10CC: WINDOWS IN THE JUNGLE (1983)
The final squeak from the band, before it went on a decade-long hiatus. What we have here is a desperate, but even so, only half-hearted attempt to squeeze the last bit of power from the few remaining drops of fuel — you can almost literally hear the agonizing sounds of the engine dying down in the middle of an Arizona desert. Windows In The Jungle is just another mix of sappy ballads, now veering on the brink of choppy adult contemporary, and all-natural reggae grooves made from 100% concentrate; "auto-pilot" is the best way to summarize it in one word.
The saddest thing of all is that the Gouldman/Stewart duo still had some creative songwriting left within — many of these songs have sane, interesting melodic ideas, nothing too original, but, under better conditions, you could at least shape 'Americana Panorama', 'City Lights' and 'Working Girls' into convincing New Wave rockers. But it's not enough to string together memorable choruses — you have to imbue them with some sort of sense, to energize them, so to speak, and neither the musical arrangements nor the singing betray any signs of energy. The music is all either synthesizers or Eric's gentle, but — by this point — lethargic jangle, and the singing is completely passionless.
Windows In The Jungle also has the merit of featuring at least two of the worst tracks ever created by the band. If the main problem of the album opener '24 Hours' is the length (eight minutes may be too long even for a good progressive rock number, it certainly is overkill for a synth-pop one), the next two songs are enough to kill off any semi-decent impression or semi-tepid hopes you had for the record. 'Feel The Love' is "cod reggae", an attempt to imitate Bob Marley that miserably fails because of its rigid and robotic attitude, and 'Yes I Am!' is every bit as pathetic as the most pathetic ballad you'll ever see on a Foreigner album — which is pretty pathetic. Just how sad is it to hear a band that used to have some of the sharpest lyrics on all the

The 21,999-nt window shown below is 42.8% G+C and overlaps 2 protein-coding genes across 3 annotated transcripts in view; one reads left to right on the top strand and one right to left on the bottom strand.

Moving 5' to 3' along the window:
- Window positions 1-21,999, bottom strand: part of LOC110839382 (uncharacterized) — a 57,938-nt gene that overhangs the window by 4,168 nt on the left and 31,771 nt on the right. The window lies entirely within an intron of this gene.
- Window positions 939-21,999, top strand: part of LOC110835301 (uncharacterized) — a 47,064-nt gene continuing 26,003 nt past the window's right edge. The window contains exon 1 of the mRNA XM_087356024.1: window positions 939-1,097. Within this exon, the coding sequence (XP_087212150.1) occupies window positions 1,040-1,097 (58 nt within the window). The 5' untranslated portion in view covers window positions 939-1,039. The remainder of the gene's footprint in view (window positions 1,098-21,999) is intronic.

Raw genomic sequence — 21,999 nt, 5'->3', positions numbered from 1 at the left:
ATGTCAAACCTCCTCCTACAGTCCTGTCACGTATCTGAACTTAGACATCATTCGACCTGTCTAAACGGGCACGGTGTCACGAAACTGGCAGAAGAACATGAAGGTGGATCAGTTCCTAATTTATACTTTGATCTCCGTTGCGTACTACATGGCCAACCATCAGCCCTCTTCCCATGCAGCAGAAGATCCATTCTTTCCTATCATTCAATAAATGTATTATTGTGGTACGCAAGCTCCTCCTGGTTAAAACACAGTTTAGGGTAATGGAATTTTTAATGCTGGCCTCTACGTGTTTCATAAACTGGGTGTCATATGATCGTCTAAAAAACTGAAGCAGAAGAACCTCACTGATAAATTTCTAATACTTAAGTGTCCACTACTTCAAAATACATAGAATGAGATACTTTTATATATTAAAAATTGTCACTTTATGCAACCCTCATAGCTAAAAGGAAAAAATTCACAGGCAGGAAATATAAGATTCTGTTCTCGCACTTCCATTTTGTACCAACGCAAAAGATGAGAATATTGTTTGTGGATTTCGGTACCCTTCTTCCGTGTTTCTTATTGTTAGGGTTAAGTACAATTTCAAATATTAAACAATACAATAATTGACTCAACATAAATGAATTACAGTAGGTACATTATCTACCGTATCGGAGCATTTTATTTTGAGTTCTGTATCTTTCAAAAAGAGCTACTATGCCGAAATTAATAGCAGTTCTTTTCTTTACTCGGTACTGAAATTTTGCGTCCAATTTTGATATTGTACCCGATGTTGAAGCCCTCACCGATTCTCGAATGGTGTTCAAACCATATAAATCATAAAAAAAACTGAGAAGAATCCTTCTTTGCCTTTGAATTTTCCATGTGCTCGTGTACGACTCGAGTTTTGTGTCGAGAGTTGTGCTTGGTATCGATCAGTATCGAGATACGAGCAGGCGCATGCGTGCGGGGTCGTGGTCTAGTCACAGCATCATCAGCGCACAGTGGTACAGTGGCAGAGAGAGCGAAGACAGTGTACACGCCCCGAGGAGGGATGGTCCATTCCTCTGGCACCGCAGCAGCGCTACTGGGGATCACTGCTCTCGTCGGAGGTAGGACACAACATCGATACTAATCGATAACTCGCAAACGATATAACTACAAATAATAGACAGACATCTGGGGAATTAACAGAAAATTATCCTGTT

The only redeeming moment on the whole record is the coda to the album closer 'Taxi! Taxi!', a trifling, but pretty instrumental passage based around Eric's looping guitar theme and some non-ugly keyboard work. It is quite sympathetic in its position of a humble goodbye to the fans (not that Eric and Graham were really meaning it), as long as you manage to detach it from the rest of the song. There is no greatness here, of course, just a drop of sadness, warmth, and nostalgia. And it is obviously not redeeming the existence of this album as a whole, justified only by the fact that it would be a great help in accelerating the milk-curdling process if you play it next to your milk. Thumbs down — from the indignant brain, mostly, because the heart has long since fallen asleep.